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Diana Becker’s VERY Honest Opinion On 6 Common Protein Bars

Diana Becker of Live Lean Eat Green recently wrote a great blog post examining the ingredientsin six of the most popular protein bars on the market today. She gave us permission to share her article here. If you find yourself reaching for one of these bars after a workout or while doing your weekly grocery shopping, this blog post is for you. Stay informed!

worst protein bars

Until recently, I never looked at ingredients on bars. All I cared about was how many calories and how much protein were in them. So, I’ve actually had every single bar I go over in this post and completely understand why so many people get tricked into thinking these bars are healthy options. 

I’m so thankful that my friend Ashley brought this idea to me. I was so inspired writing this and truly think this might be one of the most important and eye-opening posts I’ve ever done on my blog. We are living in a world where food manufactures disguise cheap, chemical filled foods with seemingly healthy slogans and creative packaging, like: “0g of sugar”, “20g of protein”…etc.

It’s up to us as consumers to learn about the dangers of consuming processed foods and the benefits of eating a diet based around real food. My goal for this blog is to draw attention to fake ingredients that can be overlooked when buying allegedly healthy foods, like these common protein bars


“0g of sugar contains a balanced mix of quality ingredients…”

  • Gluten free, kosher
  • 230 calories
  • 20g protein
  • 25g carbs (2g fiber, 0g sugar, 12g sugar alcohol, 9g other carb)

ingredients: Protein blend (soy protein isolate, calcium caseinate, whey protein isolate), maltitol, coating (maltitol, cocoa butter, chocolate, sodium caseinate, milk fat, soy lecithin, natural flavors, salt), glycerin, almonds, water, soy crisps (soy protein isolate, tapioca starch), alkalized cocoa, canola oil, soy lecithin, natural flavors, chocolate, sea salt

real talk: I use to eat Think Thin bars all the time because they tasted delicious and I loved the idea that the had 0g of sugar and 20g of protein. However, every single time I ate them I’d get an awful stomach ache. After doing some research I figured out it’s the sugar alcohol (maltitol) that was causing my stomach aches. Sugar alcohols can cause gastrointestinal discomfort and may even have a laxative effect AHH! Be careful when looking at labels when you see ingredients that end in an  “-ol” (maltitol, sorbitol, xylitol…etc) they are more often than not a sneaky sugar alcohol.

rating: 5/10  Think Thin bars do taste good and have a good amount of protein with a relatively short ingredient list BUT are still filled with artificial crap and nasty sugar alcohols that can cause gastrointestinal discomfort. I recommend only having these bars if you’re desperate for a snack and it’s the only thing available.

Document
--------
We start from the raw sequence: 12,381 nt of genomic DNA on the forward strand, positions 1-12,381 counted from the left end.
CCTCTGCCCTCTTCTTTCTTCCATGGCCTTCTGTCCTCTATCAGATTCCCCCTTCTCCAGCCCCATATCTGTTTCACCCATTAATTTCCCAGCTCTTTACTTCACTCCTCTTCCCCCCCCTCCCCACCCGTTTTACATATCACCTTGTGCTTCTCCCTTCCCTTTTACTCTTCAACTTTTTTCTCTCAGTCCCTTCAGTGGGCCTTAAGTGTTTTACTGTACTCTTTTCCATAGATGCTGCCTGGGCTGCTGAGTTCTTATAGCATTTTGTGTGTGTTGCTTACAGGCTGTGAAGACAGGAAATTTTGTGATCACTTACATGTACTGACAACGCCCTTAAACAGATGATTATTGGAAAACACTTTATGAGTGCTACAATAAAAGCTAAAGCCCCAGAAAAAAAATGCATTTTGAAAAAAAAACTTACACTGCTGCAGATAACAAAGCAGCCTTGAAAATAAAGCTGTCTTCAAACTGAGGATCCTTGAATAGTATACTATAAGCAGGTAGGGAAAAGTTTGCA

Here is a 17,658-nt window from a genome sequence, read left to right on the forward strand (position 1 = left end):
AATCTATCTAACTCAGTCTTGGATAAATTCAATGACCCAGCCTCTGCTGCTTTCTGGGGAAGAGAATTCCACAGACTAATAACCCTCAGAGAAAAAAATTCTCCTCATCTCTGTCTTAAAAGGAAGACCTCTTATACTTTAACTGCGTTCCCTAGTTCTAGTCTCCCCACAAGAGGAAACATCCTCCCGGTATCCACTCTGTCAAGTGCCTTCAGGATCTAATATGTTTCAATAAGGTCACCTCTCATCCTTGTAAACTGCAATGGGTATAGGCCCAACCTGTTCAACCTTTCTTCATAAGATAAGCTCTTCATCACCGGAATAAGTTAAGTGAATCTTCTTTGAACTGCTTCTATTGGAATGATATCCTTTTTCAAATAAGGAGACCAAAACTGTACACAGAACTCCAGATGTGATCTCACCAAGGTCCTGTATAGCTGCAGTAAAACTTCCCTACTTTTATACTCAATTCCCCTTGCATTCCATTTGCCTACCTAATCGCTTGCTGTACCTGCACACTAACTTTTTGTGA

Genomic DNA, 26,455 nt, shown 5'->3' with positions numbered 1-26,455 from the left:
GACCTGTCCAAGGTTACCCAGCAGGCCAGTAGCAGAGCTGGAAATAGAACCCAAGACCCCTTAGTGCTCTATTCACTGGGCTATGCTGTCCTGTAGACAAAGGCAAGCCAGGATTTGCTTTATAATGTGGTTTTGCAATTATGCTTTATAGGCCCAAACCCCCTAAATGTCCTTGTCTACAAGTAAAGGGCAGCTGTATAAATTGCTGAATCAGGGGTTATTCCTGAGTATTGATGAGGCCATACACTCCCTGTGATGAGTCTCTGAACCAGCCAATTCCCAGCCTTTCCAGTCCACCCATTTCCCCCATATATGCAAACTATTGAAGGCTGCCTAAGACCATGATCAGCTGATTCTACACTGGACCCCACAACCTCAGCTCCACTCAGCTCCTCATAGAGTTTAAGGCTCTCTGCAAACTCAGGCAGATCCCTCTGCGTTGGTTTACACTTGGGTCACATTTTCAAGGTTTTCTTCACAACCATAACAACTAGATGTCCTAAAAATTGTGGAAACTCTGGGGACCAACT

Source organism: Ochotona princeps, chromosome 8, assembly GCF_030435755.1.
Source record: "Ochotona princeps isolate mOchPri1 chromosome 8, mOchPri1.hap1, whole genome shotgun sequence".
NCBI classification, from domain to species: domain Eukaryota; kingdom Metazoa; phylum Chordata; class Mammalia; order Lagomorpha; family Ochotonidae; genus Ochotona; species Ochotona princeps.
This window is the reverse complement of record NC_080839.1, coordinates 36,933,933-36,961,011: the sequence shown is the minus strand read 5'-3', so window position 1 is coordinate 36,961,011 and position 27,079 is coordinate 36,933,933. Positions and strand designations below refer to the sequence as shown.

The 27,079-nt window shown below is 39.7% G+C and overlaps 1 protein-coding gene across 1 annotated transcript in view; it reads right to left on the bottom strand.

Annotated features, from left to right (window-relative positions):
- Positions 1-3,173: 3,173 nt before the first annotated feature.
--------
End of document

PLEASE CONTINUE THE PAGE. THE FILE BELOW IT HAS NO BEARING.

“…only 1g of sugar…only 3g net carbs…”

  • Gluten free
  • 180 calories
  • 21g protein
  • 4g *net carbs (20g carbs – 14g fiber – 2g erythritol) = 4g net carbs

ingredients: Protein blend (whey protein isolate, milk protein isolate), isomalto-oligosaccharides* (prebiotic fiber), water, almonds, cocoa butter, erythritol. Contains less than 2% of the following: cocoa powder, natural flavors, coconut oil, sea salt, sunflower lecithin, dextrin, baking soda, steviol glycosides (stevia), sucralose

real talk: I use to be OBSESSED with Quest Bars for the same reasons as Think Thin bars; they tasted incredible and what can beat the high amount of protein and low carbs. Well…as I started to care more about ingredients rather than calories or protein content I realized these bars may not be the best option out there. I’ll give it to Quest Bars their ingredients aren’t awful but they do contain sugar alcohols (erythritol) and a funky ingredient called isomalto-oligosaccharides which are naturally occurring plant-based fibers that can cause stomach issues. Oh and WTF are net carbs? Great question. Net carbs are the total grams of carbohydrates in a food minus its grams of fiber. Fiber is a carbohydrate your body can’t digest and doesn’t raise your blood sugar or trigger an insulin response. Net carb calculations are often used in low carb diets like Atkins and in Quest’s sake to make a nutrition label look much more appealing for the consumer looking for a “healthy” option.

rating: 7/10 Quest Bars are actually a pretty decent option for a snack when you’re too busy for real food. Obviously the ingredients aren’t perfect but the majority of them are made up of real foods you can actually pronounce and for only 180 calories and 21g of protein they’ve got my approval for an occasional snack. 


“Made with organic rolled oats”

  • 260 calories
  • 23 Vitamins & Minerals
  • 70% Organic Ingredients
  • 41g carbs (21g sugar, 16g “other carbohydrate”)
  • 9g protein 

ingredients: Organic Brown Rice Syrup, Organic Rolled Oats, Soy Protein Isolate, Rice Flour, Organic Roasted Soybeans, Organic Cane Syrup, Macadamia Nuts, Organic Dried Cane Syrup, Organic Oat Fiber, Organic Soy Flour, Cocoa Butter‡, Organic Soybean Oil, Soy Flour, Natural Flavors, Salt, Organic Date Paste, Barley Malt Extract, Organic Vanilla Extract, Soy Lecithin, Mixed Tocopherols (Antioxidant) Dicalcium Phosphate, Magnesium Oxide, Ascorbic Acid (Vit. C), DL-Alpha Tocopheryl Acetate (Vit. E), Beta Carotene (Vit. A), Niacinamide (Vit. B3), Ergocalciferol (Vit. D2), Thiamine Mononitrate (Vit. B1), Pyridoxine Hydrochloride (Vit. B6), Riboflavin (Vit. B2), Cyanocobalamin (Vit. B12)